Resident Rounds: Part III - Case Report: A Non-Syndromic Case of Multiple Unilateral Nodular and Pigmented Basal Cell Carcinomas
June 2015 | Volume 14 | Issue 6 | Feature | 641 | Copyright © 2015
Jonathan Weiss MD, Freya Van Driessche MD, Erin X. Wei MD, and Arsalan Shabbir MD PhD
Department of Dermatology and Cutaneous Surgery, University of Miami Miller School of Medicine, Miami, FL(
Although basal cell carcinomas (BCC) are relatively common, particularly in older individuals, the development of multiple BCCs at a young age can indicate an associated genetic disorder. Several cases of unilateral or segmental BCCs have been described in the literature. Some cases have demonstrated concomitant syndromic findings while others had unilateral BCCs as the only finding. Herein we present a non-syndromic case of multiple unilateral nodular and pigmented BCCs in a 61-year-old Hispanic man.
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A 61-year-old Cuban man presented to our dermatology clinic with multiple pigmented lesions localized to the right side of his face and body. The patient reported a history of numerous unilateral pigmented basal cell carcinomas (BCC) that had started at age 28. Previous treatments in Cuba included biannual surgical excisions, and destruction with cryotherapy or electrosurgery. He denied exposure to extensive sunlight, ionizing radiation, or any potentially carcinogenic chemicals. Medical history was otherwise unremarkable and he had no family history of skin cancers. A full review of systems was negative.
Physical examination showed numerous dark brown to black pearly papules and plaques, some ulcerated, limited to the right side of the scalp, face, chest, and inguinal fold (Figure 1a and 1b). Frontal bossing, macrocephaly, palmar or plantar pits, oral lesions, palpable bifid ribs, and lymphadenopathy were notably absent. Histopathological examination of several lesions showed pigmented and nodular BCCs (Figure 2). The patient deferred surgical intervention, including Mohs micrographic surgery for the larger and most functionally or cosmetically concerning lesions. Several lesions were subsequently treated off-label with imiquimod 5% cream 5 times per week for 6 weeks with good clinical results.
Although BCCs are the most common cutaneous malignancies, particularly among older individuals, the development of multiple early-onset BCCs is suggestive of an associated genetic disorder. The most common syndrome associated with early-onset BCCs is the nevoid basal cell carcinoma syndrome FL(NBCCS), or Gorlin syndrome. Caused by a mutation in the patched 1 (PTCH1) gene, which encodes for the transmembrane receptor in the Hedgehog signaling pathway, NBCCS exhibits an autosomal dominant inheritance patter.1 In addition to multiple early-onset BCCs, other associated neoplasms include medulloblastomas, meningiomas, ovarian fibromas, and cardiac fibromas.1 Common clinical features include calcification of the falx cerebri (92%), marcrocephaly (80%), palmoplantar pitting (80%), odontogeneic keratocysts (75%), frontal bossing (66%), bifid ribs (45%), and other skeletal abnormalities.1,2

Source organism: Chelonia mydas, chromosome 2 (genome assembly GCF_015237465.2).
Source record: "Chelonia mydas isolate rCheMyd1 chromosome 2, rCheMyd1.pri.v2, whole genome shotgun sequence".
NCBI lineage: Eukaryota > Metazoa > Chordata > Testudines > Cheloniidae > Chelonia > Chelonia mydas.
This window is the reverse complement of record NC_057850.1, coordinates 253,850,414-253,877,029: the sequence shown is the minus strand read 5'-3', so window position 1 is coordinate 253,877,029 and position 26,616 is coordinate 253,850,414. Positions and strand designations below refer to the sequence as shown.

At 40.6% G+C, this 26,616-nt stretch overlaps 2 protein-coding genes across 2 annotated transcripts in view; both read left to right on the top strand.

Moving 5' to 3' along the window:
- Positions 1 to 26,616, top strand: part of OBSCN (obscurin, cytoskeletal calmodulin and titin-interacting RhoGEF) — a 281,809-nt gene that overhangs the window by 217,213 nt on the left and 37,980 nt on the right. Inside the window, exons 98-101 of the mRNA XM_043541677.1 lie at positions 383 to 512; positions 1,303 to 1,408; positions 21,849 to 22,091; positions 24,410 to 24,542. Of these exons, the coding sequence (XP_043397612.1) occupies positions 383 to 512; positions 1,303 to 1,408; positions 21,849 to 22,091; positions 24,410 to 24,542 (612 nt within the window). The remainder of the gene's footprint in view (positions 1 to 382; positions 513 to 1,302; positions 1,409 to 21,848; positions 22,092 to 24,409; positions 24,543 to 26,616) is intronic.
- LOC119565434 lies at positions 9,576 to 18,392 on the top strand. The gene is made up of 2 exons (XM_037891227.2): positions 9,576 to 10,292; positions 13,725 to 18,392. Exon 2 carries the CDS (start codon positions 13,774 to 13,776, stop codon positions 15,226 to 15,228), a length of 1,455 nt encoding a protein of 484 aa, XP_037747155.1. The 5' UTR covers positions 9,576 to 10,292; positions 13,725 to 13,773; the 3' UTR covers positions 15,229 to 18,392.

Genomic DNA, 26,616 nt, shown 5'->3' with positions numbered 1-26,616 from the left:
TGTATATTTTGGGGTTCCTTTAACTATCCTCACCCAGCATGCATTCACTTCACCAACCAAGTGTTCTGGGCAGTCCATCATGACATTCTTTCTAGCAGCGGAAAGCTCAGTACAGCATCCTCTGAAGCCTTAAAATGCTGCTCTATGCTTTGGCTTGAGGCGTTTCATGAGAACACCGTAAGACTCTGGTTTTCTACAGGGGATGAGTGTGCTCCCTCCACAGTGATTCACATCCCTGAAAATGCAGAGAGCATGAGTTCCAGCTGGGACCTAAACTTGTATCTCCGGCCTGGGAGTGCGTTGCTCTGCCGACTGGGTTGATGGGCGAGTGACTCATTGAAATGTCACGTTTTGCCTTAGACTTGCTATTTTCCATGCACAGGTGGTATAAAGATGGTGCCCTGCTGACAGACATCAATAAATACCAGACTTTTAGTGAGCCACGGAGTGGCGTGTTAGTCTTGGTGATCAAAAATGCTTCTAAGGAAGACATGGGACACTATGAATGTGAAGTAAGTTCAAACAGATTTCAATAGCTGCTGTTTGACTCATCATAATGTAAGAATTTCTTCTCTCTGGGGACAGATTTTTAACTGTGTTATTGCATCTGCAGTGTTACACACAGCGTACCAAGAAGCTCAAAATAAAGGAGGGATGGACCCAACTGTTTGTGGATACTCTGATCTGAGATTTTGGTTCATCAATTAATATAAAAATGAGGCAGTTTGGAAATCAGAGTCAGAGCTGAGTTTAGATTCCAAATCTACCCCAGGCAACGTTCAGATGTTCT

A few cases of unilateral NBCCS have been reported in the literature, 3-5 and have been attributed to type 1 mosaicism. The case of a girl with known family history of NBCCS and unilateral BCCs present since birth was more recently described, and type 2 mosaicism was demonstrated via molecular analysis of PTCH1.6 All of these cases expressed a constellation of findings meeting diagnostic criteria for NBCCS, and truly represent mosaic versions of the syndrome. However, several other cases of unilateral BCCs have been reported with the absence of any other syndromic findings.7-11 While genetic testing for PTCH1 mutations or imaging studies were not performed in our patient, none of the common clinical features of NBCCS was present on examination and diagnostic criteria for the syndrome were not met. These cases of non-syndromic unilateral BCCs are likely due to postzygotic somatic mutations in genes encoding for key regulators of the Hedgehog signaling pathway including PTCH1 or 2, and smoothened (SMO). Further investigation of these unique non-syndromic cases may help explain why other embryologic abnormalities are lacking, and can provide further insight into the tumorigenesis of BCCs.